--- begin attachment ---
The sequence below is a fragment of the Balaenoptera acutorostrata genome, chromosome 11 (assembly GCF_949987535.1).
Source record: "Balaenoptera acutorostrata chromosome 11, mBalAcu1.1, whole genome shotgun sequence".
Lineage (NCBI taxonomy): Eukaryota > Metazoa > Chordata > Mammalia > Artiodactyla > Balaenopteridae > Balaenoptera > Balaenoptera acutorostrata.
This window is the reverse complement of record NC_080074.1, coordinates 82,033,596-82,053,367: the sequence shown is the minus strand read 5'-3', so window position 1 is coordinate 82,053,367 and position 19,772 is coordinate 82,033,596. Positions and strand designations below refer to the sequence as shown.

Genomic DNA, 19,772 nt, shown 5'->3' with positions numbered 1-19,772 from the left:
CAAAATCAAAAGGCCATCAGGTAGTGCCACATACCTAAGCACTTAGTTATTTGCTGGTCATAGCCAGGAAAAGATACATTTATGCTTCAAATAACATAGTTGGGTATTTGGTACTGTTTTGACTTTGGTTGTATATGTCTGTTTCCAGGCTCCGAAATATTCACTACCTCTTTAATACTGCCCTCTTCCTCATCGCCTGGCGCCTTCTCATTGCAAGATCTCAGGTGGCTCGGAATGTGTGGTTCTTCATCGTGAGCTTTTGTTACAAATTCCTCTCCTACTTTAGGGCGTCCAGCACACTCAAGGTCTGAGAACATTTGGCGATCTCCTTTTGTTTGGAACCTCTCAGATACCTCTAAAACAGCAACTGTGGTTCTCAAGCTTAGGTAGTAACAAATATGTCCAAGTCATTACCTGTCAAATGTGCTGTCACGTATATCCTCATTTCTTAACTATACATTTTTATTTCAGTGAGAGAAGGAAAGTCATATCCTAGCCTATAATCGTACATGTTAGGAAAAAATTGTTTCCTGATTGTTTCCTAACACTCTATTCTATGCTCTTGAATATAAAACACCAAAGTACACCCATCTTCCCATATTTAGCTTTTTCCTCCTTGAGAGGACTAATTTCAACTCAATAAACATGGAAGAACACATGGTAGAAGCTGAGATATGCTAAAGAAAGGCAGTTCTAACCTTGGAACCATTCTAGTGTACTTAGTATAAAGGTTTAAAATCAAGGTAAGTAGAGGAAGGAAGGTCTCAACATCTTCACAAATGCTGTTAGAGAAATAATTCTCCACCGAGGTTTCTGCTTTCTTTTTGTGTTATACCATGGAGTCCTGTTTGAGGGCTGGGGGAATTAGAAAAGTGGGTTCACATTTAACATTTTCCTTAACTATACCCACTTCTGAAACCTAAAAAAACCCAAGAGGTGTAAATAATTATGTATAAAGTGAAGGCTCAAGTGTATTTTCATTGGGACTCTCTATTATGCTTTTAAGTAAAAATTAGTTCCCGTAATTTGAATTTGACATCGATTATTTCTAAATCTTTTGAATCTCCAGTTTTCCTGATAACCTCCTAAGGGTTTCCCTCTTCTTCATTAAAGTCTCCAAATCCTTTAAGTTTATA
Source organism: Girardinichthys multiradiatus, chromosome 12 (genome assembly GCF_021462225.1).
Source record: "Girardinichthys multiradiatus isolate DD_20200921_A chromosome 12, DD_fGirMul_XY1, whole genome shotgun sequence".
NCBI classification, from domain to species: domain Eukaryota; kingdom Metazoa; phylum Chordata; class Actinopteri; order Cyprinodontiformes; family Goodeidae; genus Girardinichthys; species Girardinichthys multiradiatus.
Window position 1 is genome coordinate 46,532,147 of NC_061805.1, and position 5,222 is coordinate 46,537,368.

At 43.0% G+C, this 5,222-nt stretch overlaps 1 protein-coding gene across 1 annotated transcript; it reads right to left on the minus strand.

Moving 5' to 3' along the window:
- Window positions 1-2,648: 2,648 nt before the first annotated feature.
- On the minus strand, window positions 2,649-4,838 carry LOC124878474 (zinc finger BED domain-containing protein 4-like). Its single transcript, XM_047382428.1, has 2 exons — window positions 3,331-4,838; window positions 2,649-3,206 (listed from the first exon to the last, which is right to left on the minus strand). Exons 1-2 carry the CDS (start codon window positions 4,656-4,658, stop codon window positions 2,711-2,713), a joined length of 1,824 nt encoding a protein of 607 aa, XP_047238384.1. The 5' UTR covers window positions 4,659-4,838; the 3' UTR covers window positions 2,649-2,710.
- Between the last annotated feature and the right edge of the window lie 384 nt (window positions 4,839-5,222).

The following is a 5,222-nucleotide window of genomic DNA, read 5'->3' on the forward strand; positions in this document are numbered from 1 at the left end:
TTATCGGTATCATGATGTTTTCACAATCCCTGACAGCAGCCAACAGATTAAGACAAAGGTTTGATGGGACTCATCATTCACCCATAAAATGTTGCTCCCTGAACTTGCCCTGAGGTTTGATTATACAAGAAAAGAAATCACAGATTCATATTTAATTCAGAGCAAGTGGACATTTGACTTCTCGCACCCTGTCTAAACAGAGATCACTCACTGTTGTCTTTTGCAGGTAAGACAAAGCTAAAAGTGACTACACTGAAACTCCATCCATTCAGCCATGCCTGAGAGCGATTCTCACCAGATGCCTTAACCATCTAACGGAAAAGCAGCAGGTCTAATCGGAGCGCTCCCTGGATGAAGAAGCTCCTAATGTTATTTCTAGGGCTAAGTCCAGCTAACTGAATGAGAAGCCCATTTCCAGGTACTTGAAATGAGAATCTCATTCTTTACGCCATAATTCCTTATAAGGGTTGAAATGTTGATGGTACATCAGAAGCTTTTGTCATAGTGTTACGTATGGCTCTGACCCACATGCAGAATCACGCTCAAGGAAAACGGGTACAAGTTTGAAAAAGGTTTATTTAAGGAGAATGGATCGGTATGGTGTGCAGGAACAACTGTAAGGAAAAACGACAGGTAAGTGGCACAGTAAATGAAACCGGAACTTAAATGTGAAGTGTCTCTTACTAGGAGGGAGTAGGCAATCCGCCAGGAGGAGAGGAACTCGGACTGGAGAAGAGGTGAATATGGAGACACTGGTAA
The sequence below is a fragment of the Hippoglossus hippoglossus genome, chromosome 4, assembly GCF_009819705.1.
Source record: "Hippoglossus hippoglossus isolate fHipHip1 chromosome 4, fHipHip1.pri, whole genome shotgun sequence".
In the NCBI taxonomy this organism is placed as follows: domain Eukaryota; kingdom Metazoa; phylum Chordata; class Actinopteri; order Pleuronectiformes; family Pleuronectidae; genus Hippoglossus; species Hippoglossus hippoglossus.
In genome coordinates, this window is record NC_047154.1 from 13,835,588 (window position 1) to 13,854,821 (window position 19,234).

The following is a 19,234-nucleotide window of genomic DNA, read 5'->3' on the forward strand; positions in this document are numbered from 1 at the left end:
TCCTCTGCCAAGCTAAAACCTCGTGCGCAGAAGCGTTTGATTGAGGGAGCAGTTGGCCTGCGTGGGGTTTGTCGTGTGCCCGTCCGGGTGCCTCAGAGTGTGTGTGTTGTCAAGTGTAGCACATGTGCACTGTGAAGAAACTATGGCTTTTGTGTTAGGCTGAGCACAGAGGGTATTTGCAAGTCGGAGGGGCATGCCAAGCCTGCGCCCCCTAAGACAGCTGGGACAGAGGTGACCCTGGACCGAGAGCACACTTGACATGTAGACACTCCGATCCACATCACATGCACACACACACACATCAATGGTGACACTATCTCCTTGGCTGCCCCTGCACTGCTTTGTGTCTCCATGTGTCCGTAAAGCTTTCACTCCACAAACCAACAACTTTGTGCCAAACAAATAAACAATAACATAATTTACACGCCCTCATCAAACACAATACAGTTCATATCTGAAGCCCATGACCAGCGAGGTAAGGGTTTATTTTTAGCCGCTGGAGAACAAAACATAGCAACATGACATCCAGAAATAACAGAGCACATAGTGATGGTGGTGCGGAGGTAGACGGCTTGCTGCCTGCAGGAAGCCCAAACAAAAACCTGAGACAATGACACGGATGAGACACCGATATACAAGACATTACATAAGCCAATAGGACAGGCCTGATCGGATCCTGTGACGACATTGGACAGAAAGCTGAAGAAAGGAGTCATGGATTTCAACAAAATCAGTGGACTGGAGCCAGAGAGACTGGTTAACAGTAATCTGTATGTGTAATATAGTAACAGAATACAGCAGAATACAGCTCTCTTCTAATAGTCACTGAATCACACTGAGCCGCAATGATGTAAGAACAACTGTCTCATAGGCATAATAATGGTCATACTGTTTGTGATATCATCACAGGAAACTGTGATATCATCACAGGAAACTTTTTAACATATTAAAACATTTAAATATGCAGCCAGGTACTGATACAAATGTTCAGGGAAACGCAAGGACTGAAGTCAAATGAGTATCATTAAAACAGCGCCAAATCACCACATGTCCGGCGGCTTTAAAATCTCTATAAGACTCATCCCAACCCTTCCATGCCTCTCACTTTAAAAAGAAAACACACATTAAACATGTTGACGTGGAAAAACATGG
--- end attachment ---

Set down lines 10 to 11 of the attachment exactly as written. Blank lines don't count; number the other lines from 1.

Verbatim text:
Window position 1 is genome coordinate 46,532,147 of NC_061805.1, and position 5,222 is coordinate 46,537,368.

At 43.0% G+C, this 5,222-nt stretch overlaps 1 protein-coding gene across 1 annotated transcript; it reads right to left on the minus strand.